“Trail of Tears Round 2”? Indeed…

By Karen Sause, Ph.D. student, Department of History,(and a not-so-proud 2001 graduate of Allegany High School, Home of the Campers)

Since it made headlines, people have been asking “How could they have been so thoughtless, so blindly insensitive?”

In light of November’s designation as Native American Heritage Month, I expected to see indigenous issues making headlines for the next few weeks, but I was taken aback by a story that came across my Facebook Newsfeed last Monday morning. It was posted by the native comedic sketch group the 1491s, who performed here at UMass last week; but sadly, the story was not one of their acts and was certainly no laughing matter.

This past weekend in Jefferson County, Alabama, the McAdory High School “Yellow Jackets” played the Pinson Valley “Indians.” Predictably, students and fans festooned the field and stadium with signs taunting their opponents, but the banner the McAdory cheerleaders unrolled for the football team to run through was exceptionally offensive: “Hey Indians, get ready to leave in a Trail of Tears Round 2.”

In their tongue-in-cheek commentary, the 1491s noted that they “were so honored to receive a personal invite to the second Trail of Tears,” and listed the phone numbers for both high schools and the county congressman Spencer Bachus. This way, they suggested, people could conveniently “RSVP…As there are only so many [people] the Army can move at once.” By evening, the principal of McAdory had issued the expected apology on behalf of the cheerleaders, but denied that the banner had been approved at any official level. Further distancing himself from the mishap, he noted that the squad’s regular advisor was out on maternity leave. He assured the public that all of the students at McAdory High would receive a history lesson on the Indian Removal Act of 1830 and that the cheerleaders would be disciplined. I do not believe, however, that an absentee advisor can explain this regrettable incident, nor do I think that the students intended to invoke malice. My bet is that at the time the cheerleaders unfurled their banner, they prided themselves for having made a clever historical reference that fans would find humorous.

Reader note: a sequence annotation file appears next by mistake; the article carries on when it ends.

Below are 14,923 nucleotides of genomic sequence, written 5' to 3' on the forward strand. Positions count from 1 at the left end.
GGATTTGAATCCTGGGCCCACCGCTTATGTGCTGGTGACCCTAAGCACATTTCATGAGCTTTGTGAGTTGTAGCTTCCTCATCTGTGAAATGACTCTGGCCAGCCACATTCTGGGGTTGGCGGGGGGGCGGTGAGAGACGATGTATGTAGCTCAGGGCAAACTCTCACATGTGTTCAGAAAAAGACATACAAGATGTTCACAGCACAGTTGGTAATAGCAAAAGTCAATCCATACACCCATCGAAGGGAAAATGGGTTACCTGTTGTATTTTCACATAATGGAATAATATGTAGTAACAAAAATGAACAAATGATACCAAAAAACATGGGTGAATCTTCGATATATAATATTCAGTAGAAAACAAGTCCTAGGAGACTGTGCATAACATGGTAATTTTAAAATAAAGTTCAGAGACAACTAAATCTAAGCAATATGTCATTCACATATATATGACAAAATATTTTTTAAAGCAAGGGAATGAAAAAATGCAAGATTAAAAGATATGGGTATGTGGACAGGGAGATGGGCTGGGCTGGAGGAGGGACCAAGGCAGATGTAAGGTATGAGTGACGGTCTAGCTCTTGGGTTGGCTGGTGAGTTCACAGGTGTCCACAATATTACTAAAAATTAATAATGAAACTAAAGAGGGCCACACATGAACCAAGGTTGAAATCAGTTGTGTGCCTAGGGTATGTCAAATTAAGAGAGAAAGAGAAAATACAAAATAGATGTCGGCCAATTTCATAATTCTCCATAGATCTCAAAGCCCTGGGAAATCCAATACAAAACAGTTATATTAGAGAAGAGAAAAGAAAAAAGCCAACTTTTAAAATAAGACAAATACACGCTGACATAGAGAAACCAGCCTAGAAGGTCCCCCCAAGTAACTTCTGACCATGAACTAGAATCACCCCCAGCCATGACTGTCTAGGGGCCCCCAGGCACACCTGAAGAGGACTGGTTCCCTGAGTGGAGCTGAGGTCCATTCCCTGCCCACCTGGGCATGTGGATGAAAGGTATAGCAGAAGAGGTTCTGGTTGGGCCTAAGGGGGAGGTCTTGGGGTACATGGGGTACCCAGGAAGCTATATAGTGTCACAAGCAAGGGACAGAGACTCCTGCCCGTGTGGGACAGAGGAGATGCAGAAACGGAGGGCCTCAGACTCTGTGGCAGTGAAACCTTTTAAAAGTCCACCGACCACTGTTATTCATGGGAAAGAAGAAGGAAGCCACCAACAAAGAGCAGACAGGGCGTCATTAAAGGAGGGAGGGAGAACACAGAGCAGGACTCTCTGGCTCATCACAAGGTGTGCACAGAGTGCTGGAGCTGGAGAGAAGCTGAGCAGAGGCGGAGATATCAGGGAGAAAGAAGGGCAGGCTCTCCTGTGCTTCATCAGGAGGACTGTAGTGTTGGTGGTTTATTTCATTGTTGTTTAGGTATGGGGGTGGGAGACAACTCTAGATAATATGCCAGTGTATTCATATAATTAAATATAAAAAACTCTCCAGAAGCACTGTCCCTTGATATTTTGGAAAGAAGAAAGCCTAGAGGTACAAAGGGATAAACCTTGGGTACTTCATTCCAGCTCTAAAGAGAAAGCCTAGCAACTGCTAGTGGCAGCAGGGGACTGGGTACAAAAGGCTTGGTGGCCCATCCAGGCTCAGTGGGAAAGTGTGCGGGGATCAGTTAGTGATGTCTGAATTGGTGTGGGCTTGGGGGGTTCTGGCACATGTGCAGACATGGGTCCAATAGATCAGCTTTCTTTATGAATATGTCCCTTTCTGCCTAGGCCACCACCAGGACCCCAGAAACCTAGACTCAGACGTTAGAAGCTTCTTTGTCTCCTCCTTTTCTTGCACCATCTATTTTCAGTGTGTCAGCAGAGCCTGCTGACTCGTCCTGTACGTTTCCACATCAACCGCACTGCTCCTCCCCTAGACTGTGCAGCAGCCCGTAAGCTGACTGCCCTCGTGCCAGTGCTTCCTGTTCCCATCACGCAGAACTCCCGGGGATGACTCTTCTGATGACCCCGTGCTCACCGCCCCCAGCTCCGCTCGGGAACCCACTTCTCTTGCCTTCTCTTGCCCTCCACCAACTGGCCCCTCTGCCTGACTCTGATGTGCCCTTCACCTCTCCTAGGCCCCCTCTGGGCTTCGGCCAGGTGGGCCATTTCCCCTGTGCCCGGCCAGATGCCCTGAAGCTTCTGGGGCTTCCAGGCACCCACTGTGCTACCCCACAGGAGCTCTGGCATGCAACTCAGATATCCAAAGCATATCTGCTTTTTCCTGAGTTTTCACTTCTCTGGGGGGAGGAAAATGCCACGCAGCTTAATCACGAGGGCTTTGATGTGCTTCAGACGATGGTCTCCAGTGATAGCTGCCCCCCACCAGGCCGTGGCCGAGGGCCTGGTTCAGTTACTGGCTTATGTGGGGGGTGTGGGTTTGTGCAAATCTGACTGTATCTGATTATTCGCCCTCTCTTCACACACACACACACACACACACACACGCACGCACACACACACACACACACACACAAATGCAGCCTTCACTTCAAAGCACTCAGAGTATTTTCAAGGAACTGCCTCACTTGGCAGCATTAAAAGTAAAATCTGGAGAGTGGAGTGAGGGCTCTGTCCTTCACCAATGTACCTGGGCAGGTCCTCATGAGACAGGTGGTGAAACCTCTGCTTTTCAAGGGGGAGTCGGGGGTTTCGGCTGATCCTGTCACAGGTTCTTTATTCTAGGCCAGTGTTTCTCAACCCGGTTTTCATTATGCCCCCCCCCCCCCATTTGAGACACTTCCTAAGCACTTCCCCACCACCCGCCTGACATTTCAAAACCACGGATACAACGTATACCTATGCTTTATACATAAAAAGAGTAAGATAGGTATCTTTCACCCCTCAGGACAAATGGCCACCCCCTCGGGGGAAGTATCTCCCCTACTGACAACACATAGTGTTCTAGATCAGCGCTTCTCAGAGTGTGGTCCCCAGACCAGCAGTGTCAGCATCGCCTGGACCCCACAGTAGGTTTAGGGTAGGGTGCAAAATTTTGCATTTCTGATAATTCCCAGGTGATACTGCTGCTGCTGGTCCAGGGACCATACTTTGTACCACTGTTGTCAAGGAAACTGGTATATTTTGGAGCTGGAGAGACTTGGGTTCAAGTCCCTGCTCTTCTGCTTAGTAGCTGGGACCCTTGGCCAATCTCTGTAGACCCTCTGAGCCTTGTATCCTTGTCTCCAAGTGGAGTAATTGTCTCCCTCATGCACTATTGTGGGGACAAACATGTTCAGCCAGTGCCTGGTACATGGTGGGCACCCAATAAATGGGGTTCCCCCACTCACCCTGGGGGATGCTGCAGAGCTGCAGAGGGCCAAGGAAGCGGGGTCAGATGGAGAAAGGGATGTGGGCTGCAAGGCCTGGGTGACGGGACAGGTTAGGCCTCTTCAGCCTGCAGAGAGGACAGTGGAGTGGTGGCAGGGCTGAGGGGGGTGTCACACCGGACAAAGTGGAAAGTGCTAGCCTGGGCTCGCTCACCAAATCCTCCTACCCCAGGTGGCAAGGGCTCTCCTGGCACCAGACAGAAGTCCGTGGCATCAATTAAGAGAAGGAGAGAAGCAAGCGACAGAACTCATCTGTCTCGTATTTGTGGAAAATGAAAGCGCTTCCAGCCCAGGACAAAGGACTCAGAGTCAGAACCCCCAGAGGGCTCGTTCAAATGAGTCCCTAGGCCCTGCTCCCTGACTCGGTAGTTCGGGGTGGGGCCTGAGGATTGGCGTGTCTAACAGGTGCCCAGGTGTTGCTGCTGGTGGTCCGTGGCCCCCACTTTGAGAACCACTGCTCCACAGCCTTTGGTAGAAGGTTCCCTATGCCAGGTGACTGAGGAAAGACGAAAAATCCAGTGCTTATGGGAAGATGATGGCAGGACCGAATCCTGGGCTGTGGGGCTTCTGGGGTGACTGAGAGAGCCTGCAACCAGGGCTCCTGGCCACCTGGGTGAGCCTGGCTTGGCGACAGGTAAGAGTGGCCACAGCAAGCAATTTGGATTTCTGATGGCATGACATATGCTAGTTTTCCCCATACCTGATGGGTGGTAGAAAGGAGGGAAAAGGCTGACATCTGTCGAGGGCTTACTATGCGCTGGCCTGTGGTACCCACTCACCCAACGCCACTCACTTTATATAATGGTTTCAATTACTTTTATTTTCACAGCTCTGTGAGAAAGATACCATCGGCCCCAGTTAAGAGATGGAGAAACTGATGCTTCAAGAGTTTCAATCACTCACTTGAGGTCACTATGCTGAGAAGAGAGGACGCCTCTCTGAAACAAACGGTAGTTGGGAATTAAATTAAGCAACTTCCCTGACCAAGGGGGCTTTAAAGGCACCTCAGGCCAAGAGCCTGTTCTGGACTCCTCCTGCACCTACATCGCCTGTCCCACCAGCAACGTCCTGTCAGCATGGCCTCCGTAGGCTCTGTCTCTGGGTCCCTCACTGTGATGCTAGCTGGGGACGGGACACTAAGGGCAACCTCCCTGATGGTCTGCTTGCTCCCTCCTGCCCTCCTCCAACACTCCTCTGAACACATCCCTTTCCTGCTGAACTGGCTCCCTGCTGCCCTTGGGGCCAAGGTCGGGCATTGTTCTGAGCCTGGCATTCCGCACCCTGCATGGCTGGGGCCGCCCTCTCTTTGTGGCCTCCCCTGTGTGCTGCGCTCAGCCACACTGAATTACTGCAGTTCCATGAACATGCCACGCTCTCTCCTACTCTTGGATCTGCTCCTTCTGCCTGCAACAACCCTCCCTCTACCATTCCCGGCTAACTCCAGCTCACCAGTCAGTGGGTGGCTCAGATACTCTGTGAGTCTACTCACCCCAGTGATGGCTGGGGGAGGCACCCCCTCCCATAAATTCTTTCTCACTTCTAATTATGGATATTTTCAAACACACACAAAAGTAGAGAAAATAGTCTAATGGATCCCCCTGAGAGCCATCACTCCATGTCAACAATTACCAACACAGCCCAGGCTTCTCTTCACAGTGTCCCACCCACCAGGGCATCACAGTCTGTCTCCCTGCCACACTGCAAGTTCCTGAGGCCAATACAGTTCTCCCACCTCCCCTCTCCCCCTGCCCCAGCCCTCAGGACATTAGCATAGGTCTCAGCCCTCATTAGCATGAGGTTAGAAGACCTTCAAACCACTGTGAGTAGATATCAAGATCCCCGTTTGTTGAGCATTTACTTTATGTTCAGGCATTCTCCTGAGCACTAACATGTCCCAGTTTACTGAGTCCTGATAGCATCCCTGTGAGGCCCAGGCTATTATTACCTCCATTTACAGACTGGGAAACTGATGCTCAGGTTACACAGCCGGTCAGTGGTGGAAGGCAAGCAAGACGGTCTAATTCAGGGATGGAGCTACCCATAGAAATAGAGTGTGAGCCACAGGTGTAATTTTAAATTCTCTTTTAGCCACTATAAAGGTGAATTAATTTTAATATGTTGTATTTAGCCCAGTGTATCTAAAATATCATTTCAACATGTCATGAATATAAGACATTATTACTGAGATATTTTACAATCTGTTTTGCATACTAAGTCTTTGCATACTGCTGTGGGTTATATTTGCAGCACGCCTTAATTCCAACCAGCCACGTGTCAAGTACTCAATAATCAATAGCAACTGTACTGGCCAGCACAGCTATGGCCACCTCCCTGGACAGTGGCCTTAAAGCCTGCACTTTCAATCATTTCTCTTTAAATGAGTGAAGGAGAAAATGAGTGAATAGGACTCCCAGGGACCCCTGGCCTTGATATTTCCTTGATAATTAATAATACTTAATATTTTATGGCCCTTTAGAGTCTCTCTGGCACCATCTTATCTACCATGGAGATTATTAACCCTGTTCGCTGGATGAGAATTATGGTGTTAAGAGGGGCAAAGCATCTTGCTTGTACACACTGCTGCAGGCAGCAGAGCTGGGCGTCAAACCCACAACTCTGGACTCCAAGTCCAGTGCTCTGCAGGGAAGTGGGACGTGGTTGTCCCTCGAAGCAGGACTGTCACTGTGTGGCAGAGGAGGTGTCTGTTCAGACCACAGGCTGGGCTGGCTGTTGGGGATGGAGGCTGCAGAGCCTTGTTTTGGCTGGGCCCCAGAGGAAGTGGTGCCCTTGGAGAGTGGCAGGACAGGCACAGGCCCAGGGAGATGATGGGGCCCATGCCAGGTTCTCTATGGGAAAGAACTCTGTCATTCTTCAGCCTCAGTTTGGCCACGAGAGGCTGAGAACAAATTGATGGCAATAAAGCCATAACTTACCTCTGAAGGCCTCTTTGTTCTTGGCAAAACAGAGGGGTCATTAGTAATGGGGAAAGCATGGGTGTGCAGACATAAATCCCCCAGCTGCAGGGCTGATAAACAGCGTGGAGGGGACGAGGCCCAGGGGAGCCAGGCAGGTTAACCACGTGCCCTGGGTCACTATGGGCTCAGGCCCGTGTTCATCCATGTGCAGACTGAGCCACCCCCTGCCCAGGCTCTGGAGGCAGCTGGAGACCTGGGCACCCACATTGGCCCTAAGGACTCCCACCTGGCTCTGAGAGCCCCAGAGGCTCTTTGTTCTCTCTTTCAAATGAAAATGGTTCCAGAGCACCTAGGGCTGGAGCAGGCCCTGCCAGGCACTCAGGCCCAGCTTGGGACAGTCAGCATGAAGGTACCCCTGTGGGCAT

I cringe because I know how this happened, and 15 years ago it easily could have been me who had made this mistake. Yes, I am a product of a high school with a horribly stereotypical Indian mascot, the Campers…So my dirty little secret is out. Not that it is actually much of a secret; I have used images from the annual homecoming game (when the most stereotypical troupes are on full display) in the classroom on several occasions. Some of my students have expressed bemusement that, given my course of study, I could have come from a place like that. But for three years, I played in the marching band and proudly blasted the “Tomahawk Chop” (complete with chopping arm actions and grotesquely stylized “war songs”) at least once at every home game. From 1995-1999 my hometown of Frostburg, Maryland, played host to the summer training camp for that football team from D.C. For a number of years thereafter, their fearsome mascot lingered on various light poles, signposts, and even the local tourist steam engine. I am sad to report that growing up in an environment where Indian mascots were part of the landscape, I was at first blissfully unaware, and then later unimpressed by the arguments against using Indians as mascots. It wasn’t until after college that my academic training and cultural upbringing finally began to collide. Since then, I have been engaged in a continual process of what Dr. Alice Nash teaches in her undergraduate course on Indigenous Peoples as “unlearning to learn.”